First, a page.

The continued presence of the virus will challenge businesses as they grapple with how to keep employees safe and productive, says the writer. Photo supplied
The continued presence of the virus will challenge businesses as they grapple with how to keep employees safe and productive, says the writer. Photo supplied

Protecting staff and customers as SA continues to battle the third wave

By Opinion Time of article published Aug 19, 2021

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Annette Devenish

AMID the looting, unrest and extensive destruction of property that has taken place in certain areas of South Africa recently, it’s easy to forget that South Africa remains in the grips of the third wave of Covid-19 infections, with a high rate of hospital admissions, particularly in Gauteng.

Although the roll-out of the Covid-19 vaccination programme is encouraging, and that vaccines help to prevent hospitalisations and severe disease in most people, they may not necessarily rid the world of the virus. Although a Middle Eastern state has fully vaccinated about 60% of its population of more than nine million people, the country was put back on alert in June as the number of infections once again rose with the Delta variant making its presence felt.

Health experts had previously predicted that so-called “herd immunity” to Covid-19 would be reached once vaccination rates were more than 60%. However, there is a growing realisation that the virus may continue to be part of our lives for some time to come, never truly going away, even once 60% or more of people are vaccinated.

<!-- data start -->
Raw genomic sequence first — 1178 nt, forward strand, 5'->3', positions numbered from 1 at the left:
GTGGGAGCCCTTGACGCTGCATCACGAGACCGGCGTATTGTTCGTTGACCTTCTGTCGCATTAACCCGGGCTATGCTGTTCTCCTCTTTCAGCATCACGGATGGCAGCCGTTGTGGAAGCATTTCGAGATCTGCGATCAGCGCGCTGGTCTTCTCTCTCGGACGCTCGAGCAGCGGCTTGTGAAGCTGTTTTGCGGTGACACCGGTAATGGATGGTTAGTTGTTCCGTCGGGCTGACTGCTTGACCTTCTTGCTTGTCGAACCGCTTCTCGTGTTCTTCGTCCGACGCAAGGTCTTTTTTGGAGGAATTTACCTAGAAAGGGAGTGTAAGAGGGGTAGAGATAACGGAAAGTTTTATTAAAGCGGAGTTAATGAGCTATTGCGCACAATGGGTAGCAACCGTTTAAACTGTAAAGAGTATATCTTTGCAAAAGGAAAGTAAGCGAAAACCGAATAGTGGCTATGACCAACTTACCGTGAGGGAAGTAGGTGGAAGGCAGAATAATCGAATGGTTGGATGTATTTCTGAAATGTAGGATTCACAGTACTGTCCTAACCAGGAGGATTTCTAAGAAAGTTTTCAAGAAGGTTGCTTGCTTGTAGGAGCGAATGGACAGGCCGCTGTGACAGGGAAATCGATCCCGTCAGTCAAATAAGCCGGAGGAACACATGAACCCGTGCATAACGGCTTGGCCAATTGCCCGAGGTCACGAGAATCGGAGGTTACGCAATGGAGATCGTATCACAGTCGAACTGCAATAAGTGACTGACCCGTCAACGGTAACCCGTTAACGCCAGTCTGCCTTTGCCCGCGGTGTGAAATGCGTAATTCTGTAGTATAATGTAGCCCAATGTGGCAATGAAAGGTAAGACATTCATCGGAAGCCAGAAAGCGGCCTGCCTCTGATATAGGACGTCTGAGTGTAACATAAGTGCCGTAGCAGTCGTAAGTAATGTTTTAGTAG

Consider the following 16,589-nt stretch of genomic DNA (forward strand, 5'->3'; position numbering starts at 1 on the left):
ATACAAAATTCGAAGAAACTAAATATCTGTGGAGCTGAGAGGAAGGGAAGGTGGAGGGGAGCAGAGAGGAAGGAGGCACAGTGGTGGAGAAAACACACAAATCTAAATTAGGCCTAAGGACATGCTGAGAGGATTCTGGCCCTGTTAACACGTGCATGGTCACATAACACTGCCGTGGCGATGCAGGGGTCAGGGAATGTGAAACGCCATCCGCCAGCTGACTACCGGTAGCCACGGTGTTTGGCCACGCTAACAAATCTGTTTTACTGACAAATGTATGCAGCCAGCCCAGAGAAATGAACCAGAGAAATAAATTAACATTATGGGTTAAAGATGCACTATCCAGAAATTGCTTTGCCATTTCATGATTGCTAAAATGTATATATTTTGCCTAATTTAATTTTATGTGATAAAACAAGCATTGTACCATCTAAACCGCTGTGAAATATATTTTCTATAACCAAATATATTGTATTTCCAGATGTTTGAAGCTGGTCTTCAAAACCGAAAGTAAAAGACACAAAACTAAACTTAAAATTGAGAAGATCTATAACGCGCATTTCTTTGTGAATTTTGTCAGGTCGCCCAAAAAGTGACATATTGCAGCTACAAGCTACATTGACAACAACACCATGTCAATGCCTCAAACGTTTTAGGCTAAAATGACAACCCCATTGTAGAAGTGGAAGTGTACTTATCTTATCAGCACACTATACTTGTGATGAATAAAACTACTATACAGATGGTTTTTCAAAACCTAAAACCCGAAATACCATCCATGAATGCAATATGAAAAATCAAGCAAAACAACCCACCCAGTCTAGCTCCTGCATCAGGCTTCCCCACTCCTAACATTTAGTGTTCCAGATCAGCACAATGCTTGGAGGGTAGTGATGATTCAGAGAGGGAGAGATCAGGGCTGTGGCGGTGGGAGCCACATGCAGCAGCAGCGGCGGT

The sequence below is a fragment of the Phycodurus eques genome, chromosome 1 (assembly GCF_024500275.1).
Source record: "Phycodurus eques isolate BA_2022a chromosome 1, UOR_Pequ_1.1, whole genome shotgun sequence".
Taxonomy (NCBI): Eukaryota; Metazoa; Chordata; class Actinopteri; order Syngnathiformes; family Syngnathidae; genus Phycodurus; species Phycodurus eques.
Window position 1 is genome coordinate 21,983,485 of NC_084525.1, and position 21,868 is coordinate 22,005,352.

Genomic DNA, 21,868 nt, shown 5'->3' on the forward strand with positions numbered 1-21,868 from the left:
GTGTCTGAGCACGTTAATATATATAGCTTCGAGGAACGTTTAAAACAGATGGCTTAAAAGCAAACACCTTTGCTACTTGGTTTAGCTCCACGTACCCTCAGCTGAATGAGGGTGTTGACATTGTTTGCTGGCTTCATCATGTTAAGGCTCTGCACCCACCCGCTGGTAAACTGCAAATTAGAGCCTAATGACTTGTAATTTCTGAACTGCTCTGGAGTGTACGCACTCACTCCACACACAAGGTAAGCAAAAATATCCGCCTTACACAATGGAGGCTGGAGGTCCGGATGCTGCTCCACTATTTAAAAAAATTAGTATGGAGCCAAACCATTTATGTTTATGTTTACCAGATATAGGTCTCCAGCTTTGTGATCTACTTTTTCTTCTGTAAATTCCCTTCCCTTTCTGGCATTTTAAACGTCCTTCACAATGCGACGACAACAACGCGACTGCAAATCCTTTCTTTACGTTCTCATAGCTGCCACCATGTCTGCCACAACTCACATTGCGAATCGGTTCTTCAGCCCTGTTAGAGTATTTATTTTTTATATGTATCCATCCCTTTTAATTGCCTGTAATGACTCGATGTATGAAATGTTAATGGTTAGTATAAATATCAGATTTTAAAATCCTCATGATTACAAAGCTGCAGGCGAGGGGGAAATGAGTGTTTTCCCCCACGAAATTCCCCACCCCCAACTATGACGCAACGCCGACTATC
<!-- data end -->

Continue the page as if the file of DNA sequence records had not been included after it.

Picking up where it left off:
The reality, therefore, is that we may have to reconcile ourselves with living with Covid-19 for some time to come. That means that irrespective of whether or not we’ve been fully vaccinated, we will need to keep adhering to the recommended safety protocols, including wearing masks when in public, maintaining social distance from others, and regularly washing our hands with soap or water, or sanitising hands and surfaces when soap and water are not available.

The continued presence of the virus will challenge businesses as they grapple with how to keep employees safe and productive. Purchases of reputable and safe sanitisers for the use of both customers and employees in order to ensure their health and safety will become a regular budgetary item. The challenge, however, is to avoid the many fly-by-night — and sometimes even unsafe — sanitising products that have started to appear in the market in the past 18 months.

Less scrupulous manufacturers have not always followed stringent protocols around compliance and quality standards. In fact, the rush for hand sanitisers in the early days of the pandemic and country-wide shortages resulted in a number of questionable sanitiser suppliers emerge, many of which made false claims about their ingredients, included inadequate quantities of alcohol and even added harmful ingredients to their so-called “sanitisers”. Many of the new pre-saturated wipe and sanitiser suppliers have even added fraudulent certification marks to their product packaging.

For business owners doing their best to protect their staff and customers, it will be important to ensure that they are not associated with substandard sanitisers from unscrupulous manufacturers. To avoid these potentially unsafe products, check the labelling requirements, alcohol content and certifications. Avoid unknown brand names and rather insist on trusted brands from reputable manufacturers. In these uncertain times, it’s not worth risking the health of employees or customers for substandard products that provide inadequate protection.

Annette Devenish is the marketing director at Infection Protection Products.

* The views expressed here are not necessarily those of IOL or of title sites.

BUSINESS REPORT ONLINE

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